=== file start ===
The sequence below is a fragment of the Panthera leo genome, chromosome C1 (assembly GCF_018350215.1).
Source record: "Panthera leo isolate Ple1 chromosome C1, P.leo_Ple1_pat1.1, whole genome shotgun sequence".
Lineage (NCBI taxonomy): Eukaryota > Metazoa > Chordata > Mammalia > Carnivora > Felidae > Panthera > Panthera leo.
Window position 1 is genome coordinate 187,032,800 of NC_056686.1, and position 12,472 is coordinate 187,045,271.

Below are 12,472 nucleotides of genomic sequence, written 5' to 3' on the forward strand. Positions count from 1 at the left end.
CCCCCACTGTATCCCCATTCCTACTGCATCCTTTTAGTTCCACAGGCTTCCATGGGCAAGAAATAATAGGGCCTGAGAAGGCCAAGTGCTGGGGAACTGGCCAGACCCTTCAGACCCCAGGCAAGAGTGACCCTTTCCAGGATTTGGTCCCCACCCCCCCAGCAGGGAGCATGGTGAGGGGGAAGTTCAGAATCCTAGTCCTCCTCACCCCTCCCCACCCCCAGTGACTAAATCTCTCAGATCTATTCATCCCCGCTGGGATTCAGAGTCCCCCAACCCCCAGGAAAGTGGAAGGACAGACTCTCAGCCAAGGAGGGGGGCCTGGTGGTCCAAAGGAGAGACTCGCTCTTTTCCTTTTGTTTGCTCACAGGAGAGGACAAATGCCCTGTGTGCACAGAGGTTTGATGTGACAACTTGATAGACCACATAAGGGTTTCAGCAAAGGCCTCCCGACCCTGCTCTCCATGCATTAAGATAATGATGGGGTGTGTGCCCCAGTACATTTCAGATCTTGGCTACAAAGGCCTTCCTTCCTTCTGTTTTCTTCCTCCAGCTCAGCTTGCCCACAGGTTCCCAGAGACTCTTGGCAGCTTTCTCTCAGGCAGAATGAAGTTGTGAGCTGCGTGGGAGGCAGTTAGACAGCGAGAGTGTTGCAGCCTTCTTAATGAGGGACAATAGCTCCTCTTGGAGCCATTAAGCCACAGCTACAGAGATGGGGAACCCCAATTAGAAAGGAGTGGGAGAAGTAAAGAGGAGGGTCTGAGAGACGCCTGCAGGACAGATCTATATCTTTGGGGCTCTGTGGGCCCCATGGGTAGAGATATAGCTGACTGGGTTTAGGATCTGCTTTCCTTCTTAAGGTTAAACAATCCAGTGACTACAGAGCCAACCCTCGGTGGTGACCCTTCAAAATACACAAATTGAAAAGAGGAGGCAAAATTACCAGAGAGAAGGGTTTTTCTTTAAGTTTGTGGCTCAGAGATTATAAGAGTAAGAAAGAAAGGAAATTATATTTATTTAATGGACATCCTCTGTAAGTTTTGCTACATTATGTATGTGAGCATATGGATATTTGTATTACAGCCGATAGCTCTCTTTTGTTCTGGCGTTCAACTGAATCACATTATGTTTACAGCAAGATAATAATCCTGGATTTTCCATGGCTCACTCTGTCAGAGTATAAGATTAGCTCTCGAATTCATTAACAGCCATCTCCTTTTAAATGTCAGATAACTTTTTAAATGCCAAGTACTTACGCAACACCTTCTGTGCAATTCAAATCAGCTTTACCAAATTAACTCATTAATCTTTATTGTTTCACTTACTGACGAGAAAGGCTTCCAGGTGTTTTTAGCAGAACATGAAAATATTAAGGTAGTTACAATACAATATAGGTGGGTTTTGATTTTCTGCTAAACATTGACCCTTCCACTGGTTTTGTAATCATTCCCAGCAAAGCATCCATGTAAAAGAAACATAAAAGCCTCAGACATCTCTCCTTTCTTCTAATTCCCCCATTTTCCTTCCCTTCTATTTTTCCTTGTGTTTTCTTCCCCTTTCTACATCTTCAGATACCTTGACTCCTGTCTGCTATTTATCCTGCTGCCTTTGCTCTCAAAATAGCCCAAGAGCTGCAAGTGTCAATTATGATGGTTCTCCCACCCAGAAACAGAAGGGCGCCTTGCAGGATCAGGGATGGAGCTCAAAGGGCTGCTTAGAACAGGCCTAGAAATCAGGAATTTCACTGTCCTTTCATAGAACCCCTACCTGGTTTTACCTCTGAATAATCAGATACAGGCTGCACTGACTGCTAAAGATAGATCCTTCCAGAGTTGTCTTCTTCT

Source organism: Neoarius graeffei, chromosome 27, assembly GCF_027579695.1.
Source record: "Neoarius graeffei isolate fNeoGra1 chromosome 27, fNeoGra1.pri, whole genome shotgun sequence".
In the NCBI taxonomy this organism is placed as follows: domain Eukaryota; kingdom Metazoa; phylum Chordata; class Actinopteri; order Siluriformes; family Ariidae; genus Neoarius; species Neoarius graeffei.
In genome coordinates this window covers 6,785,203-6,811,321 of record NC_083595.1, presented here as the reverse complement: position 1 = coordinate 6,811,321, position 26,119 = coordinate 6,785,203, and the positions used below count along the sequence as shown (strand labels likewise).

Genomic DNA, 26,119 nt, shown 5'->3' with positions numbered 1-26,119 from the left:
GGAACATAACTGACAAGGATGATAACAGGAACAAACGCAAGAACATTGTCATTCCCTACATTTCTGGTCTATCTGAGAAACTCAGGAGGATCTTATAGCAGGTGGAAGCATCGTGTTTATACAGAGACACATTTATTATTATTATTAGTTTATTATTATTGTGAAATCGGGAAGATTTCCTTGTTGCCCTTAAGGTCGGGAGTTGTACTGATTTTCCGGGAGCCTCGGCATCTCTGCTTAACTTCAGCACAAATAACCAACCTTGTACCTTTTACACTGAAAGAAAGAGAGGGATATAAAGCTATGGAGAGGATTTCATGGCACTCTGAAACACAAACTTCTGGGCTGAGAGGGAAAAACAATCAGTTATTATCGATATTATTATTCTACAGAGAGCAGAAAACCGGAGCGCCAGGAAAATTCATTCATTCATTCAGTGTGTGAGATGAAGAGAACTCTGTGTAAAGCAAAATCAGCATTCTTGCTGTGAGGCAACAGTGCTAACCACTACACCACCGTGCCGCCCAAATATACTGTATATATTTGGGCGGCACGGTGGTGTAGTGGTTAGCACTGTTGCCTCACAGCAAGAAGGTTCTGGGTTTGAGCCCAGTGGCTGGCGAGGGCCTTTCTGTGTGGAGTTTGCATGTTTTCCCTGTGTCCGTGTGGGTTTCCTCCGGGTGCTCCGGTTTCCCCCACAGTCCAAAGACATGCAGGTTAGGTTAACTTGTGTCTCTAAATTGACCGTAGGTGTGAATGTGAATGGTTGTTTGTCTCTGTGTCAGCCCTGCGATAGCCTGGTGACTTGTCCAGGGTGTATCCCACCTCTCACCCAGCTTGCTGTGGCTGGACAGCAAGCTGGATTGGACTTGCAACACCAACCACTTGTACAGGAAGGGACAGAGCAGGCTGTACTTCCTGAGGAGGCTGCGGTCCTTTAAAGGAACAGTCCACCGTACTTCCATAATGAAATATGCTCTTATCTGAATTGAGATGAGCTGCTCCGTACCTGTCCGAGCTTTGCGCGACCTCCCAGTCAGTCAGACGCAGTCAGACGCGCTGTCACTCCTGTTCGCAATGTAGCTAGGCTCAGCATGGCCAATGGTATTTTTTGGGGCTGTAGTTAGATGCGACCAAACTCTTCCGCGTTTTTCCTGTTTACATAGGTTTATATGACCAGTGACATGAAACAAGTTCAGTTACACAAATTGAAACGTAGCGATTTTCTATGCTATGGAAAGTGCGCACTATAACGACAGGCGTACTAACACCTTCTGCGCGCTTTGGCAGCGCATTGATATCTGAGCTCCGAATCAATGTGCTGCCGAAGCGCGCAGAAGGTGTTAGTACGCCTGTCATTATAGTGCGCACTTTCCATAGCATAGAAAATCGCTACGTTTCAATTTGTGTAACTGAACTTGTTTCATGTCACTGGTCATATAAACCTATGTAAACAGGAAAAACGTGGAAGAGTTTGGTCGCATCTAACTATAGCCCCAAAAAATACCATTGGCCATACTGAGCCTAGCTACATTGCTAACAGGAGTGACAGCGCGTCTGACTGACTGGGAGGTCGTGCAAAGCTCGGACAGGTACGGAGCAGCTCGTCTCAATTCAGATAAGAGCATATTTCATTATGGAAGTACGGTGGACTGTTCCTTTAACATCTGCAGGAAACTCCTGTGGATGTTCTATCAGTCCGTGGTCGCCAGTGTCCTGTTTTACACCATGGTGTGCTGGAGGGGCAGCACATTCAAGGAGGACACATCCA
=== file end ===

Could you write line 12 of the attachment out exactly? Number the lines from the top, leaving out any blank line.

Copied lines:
GGAACATAACTGACAAGGATGATAACAGGAACAAACGCAAGAACATTGTCATTCCCTACATTTCTGGTCTATCTGAGAAACTCAGGAGGATCTTATAGCAGGTGGAAGCATCGTGTTTATACAGAGACACATTTATTATTATTATTAGTTTATTATTATTGTGAAATCGGGAAGATTTCCTTGTTGCCCTTAAGGTCGGGAGTTGTACTGATTTTCCGGGAGCCTCGGCATCTCTGCTTAACTTCAGCACAAATAACCAACCTTGTACCTTTTACACTGAAAGAAAGAGAGGGATATAAAGCTATGGAGAGGATTTCATGGCACTCTGAAACACAAACTTCTGGGCTGAGAGGGAAAAACAATCAGTTATTATCGATATTATTATTCTACAGAGAGCAGAAAACCGGAGCGCCAGGAAAATTCATTCATTCATTCAGTGTGTGAGATGAAGAGAACTCTGTGTAAAGCAAAATCAGCATTCTTGCTGTGAGGCAACAGTGCTAACCACTACACCACCGTGCCGCCCAAATATACTGTATATATTTGGGCGGCACGGTGGTGTAGTGGTTAGCACTGTTGCCTCACAGCAAGAAGGTTCTGGGTTTGAGCCCAGTGGCTGGCGAGGGCCTTTCTGTGTGGAGTTTGCATGTTTTCCCTGTGTCCGTGTGGGTTTCCTCCGGGTGCTCCGGTTTCCCCCACAGTCCAAAGACATGCAGGTTAGGTTAACTTGTGTCTCTAAATTGACCGTAGGTGTGAATGTGAATGGTTGTTTGTCTCTGTGTCAGCCCTGCGATAGCCTGGTGACTTGTCCAGGGTGTATCCCACCTCTCACCCAGCTTGCTGTGGCTGGACAGCAAGCTGGATTGGACTTGCAACACCAACCACTTGTACAGGAAGGGACAGAGCAGGCTGTACTTCCTGAGGAGGCTGCGGTCCTTTAAAGGAACAGTCCACCGTACTTCCATAATGAAATATGCTCTTATCTGAATTGAGATGAGCTGCTCCGTACCTGTCCGAGCTTTGCGCGACCTCCCAGTCAGTCAGACGCAGTCAGACGCGCTGTCACTCCTGTTCGCAATGTAGCTAGGCTCAGCATGGCCAATGGTATTTTTTGGGGCTGTAGTTAGATGCGACCAAACTCTTCCGCGTTTTTCCTGTTTACATAGGTTTATATGACCAGTGACATGAAACAAGTTCAGTTACACAAATTGAAACGTAGCGATTTTCTATGCTATGGAAAGTGCGCACTATAACGACAGGCGTACTAACACCTTCTGCGCGCTTTGGCAGCGCATTGATATCTGAGCTCCGAATCAATGTGCTGCCGAAGCGCGCAGAAGGTGTTAGTACGCCTGTCATTATAGTGCGCACTTTCCATAGCATAGAAAATCGCTACGTTTCAATTTGTGTAACTGAACTTGTTTCATGTCACTGGTCATATAAACCTATGTAAACAGGAAAAACGTGGAAGAGTTTGGTCGCATCTAACTATAGCCCCAAAAAATACCATTGGCCATACTGAGCCTAGCTACATTGCTAACAGGAGTGACAGCGCGTCTGACTGACTGGGAGGTCGTGCAAAGCTCGGACAGGTACGGAGCAGCTCGTCTCAATTCAGATAAGAGCATATTTCATTATGGAAGTACGGTGGACTGTTCCTTTAACATCTGCAGGAAACTCCTGTGGATGTTCTATCAGTCCGTGGTCGCCAGTGTCCTGTTTTACACCATGGTGTGCTGGAGGGGCAGCACATTCAAGGAGGACACATCCA